Awaiting your retraction and apology, our attorney is investigating where else you have published criminal libel (libel with intent to do financial harm to a business competitor). Since you are the director at NeedleLogics and a partner of DermaPen, and since your site's WHOIS technical contact is Mike Morgan, co-founder/CEO at Dermapen with the email address of mike@dermapen.com, your public libel constitutes a very severe (up to 5 years) prisonable offense in my country, various EU countries (esp. the UK, where we can choose to bring a lawsuit in addition to Switzerland) and quite possibly also the US. Switzerland has an extradition treaty with the US. In addition, when a US citizen is convicted of a crime in Europe, Europol will make the arrest as soon as you enter any European country. Thankfully, the rule of law protects small European companies from the likes of you.



4.  Mark McGillis    Friday, February 8, 2013

Sarah, I posted about your article yesterday as the Director of Training, Certification, and Education Development for Needlelogics, a company that educates practitioners on the Dermapen device. Your sight does not allow for any questions in a posting. I had misinformation that your company was producing a micro needleing device in Germany. THAT WAS MISINFORMATION and as I couldn't ask, I merely said if you were, how do you reconcile that. My intent was to make a public comment based on what I thought to be credible knowledge. Regardless of the libelous issues you are threatening, the fact you are not making a device is the issue. I publicly apologize for my misinformation about your products and the fact I thought you were introducing an electric device. No ill intent.

With that being said, we both know, and I assume you have a legal background as I do, slander is an untruth about an individual or a company. A libelous comment is one made with the intent to harm. Neither of those legal remedies exist for you and I would never intend to battle product superiority through the legal system. I am very sorry you misinterpreted and believe your current and future clients would interpret my "comment" without the ability to ask questions as "a new low" for Derma Pen. Needlelogics is NOT a partner of Derma Pen and only handles education for the Dermapen device. Similarly, if I said in a public post that Lockheed engines are safer than Rolls Royce for travel by air, please understand that is an opinion. But if I were to say Rolls Royce air turbines are unsafe, that needs to be backed up with facts.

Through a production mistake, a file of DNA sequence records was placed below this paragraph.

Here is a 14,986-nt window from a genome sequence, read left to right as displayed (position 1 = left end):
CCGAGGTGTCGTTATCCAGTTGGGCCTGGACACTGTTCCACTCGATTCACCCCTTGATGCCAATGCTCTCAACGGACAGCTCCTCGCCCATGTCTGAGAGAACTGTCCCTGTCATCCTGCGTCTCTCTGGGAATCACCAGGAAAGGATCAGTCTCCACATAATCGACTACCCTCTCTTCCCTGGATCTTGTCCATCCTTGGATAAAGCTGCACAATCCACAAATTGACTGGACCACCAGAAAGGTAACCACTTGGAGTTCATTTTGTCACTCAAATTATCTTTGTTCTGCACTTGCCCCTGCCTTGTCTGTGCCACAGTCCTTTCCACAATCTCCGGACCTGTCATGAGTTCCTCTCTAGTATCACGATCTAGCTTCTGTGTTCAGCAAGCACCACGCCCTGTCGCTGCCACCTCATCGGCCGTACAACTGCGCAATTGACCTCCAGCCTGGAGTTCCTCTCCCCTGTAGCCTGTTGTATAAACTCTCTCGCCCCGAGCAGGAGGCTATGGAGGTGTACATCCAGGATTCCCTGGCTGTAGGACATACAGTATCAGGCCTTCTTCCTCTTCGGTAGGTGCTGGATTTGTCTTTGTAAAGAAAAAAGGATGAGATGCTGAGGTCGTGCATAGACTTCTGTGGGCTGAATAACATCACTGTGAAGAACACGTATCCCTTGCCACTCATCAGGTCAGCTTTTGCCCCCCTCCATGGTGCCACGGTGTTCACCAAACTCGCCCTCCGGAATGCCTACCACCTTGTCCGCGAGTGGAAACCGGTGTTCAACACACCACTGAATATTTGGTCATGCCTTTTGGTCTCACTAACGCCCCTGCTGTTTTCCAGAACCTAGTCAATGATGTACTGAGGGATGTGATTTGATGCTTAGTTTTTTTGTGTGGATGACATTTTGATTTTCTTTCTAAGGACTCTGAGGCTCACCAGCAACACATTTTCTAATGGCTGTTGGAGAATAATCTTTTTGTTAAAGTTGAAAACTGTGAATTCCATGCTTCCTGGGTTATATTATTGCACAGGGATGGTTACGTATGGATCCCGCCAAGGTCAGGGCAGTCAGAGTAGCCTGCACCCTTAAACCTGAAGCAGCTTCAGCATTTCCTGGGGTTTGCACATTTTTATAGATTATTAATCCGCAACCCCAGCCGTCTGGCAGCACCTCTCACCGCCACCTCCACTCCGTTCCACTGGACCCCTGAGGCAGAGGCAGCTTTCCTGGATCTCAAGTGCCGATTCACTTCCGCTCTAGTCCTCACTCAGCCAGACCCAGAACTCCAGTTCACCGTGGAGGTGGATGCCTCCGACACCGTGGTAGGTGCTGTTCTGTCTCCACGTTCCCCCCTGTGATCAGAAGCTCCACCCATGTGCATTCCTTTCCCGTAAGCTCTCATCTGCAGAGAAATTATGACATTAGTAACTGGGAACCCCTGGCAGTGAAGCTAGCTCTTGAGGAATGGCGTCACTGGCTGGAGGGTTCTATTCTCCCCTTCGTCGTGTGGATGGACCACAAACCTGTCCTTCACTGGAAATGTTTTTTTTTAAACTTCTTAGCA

Derma Pen does not market its products or brand it's name by degrading the competition. The same philosophy stands for Needlelogics. If you don't have a device like the Dermapen, again, my misunderstanding and I publicly accept your explanation.

In the article, it states Derma-pen [sic] and similar devices are gimmicks. That is not nice and a broad generalization, especially if you have not read the dozens of professional reports or the study done in the UK last year comparing their product with yours. Also, if in fact your claims that Dermapen devices and similar products are only made in China and So Korea; causes tearing; companies like Derma Pen use marketing instead of product quality to sell their device; and other disparaging statements such as implying Derma Pen had an intent to harm your company by stating you are coming out with a similar device, are true, neither of us should be proud of disparaging the other company.